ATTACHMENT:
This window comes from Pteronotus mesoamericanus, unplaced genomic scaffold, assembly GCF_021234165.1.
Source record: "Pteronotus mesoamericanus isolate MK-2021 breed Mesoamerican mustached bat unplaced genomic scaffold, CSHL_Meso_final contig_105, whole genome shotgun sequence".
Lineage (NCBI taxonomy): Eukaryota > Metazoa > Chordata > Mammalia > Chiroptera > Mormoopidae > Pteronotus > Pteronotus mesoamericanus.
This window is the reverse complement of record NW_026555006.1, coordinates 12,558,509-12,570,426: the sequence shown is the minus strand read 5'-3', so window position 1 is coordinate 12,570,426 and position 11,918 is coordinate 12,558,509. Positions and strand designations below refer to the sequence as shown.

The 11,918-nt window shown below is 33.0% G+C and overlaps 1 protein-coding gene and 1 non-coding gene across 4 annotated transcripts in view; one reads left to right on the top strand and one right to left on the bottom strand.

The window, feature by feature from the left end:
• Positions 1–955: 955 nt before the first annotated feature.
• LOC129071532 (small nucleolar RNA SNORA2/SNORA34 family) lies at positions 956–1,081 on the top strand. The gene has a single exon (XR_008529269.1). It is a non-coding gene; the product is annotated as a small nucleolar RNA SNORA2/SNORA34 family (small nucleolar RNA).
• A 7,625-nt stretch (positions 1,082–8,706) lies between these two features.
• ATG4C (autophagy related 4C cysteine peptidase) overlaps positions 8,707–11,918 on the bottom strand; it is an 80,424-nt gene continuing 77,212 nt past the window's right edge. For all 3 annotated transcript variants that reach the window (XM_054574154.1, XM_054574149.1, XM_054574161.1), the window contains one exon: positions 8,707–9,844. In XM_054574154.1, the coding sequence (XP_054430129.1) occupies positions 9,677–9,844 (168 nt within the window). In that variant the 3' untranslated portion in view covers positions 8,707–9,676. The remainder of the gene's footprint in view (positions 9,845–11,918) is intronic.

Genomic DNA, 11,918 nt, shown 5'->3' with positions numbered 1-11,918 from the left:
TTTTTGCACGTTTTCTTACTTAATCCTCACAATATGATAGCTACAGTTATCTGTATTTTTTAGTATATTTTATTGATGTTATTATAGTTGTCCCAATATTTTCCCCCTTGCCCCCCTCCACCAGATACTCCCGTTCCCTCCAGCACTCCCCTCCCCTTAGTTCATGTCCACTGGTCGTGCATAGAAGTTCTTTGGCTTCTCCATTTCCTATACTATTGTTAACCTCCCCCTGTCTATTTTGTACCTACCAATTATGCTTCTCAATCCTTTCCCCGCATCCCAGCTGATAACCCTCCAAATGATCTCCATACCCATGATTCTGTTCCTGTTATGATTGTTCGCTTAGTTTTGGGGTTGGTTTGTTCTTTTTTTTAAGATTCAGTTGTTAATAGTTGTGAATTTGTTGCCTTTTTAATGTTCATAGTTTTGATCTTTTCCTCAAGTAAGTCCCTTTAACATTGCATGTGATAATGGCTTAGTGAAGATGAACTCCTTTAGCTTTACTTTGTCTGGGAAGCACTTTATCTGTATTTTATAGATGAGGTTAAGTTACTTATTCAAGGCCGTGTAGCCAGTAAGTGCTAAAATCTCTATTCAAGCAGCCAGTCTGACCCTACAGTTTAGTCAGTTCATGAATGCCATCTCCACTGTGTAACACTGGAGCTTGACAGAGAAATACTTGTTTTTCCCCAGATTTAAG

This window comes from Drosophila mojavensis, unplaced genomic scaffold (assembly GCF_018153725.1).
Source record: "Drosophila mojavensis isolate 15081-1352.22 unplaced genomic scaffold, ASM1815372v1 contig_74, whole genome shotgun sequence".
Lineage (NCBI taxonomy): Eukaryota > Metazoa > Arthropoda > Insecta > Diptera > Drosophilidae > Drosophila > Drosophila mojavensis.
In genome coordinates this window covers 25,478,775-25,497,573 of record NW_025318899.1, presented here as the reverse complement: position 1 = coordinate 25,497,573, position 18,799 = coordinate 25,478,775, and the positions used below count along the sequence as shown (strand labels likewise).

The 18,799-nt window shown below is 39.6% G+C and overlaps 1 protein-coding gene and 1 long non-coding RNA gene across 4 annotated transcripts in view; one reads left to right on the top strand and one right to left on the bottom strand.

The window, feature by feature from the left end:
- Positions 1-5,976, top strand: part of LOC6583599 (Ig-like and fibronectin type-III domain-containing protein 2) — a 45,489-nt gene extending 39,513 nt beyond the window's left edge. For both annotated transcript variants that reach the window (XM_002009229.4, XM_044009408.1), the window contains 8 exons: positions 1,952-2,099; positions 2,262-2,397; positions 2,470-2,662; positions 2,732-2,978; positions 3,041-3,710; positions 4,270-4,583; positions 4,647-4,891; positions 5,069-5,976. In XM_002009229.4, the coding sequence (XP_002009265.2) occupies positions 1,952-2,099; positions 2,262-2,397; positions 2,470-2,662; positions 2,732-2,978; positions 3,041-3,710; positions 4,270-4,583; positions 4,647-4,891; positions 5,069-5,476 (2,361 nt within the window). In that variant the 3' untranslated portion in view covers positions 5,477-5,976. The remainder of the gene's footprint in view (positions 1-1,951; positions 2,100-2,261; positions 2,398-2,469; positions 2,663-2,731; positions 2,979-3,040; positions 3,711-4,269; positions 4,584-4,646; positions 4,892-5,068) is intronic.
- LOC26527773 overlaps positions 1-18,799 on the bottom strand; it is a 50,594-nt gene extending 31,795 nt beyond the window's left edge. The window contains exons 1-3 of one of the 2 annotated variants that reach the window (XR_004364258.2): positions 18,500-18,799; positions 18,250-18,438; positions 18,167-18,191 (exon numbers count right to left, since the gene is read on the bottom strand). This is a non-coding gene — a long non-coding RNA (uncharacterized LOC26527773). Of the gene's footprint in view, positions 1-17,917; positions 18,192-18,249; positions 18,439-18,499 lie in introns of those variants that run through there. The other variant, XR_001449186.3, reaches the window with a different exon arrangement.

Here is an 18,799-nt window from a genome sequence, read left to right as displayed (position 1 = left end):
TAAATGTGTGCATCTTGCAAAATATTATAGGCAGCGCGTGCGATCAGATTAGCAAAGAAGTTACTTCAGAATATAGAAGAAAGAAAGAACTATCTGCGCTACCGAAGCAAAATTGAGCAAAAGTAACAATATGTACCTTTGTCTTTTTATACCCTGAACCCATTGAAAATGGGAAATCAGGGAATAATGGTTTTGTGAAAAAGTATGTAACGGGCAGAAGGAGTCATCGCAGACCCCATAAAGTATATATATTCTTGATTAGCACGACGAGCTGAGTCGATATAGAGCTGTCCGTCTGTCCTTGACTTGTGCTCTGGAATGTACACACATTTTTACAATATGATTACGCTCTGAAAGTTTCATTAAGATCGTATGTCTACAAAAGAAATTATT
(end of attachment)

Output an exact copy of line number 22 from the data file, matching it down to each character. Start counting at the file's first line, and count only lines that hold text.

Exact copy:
TAAATGTGTGCATCTTGCAAAATATTATAGGCAGCGCGTGCGATCAGATTAGCAAAGAAGTTACTTCAGAATATAGAAGAAAGAAAGAACTATCTGCGCTACCGAAGCAAAATTGAGCAAAAGTAACAATATGTACCTTTGTCTTTTTATACCCTGAACCCATTGAAAATGGGAAATCAGGGAATAATGGTTTTGTGAAAAAGTATGTAACGGGCAGAAGGAGTCATCGCAGACCCCATAAAGTATATATATTCTTGATTAGCACGACGAGCTGAGTCGATATAGAGCTGTCCGTCTGTCCTTGACTTGTGCTCTGGAATGTACACACATTTTTACAATATGATTACGCTCTGAAAGTTTCATTAAGATCGTATGTCTACAAAAGAAATTATT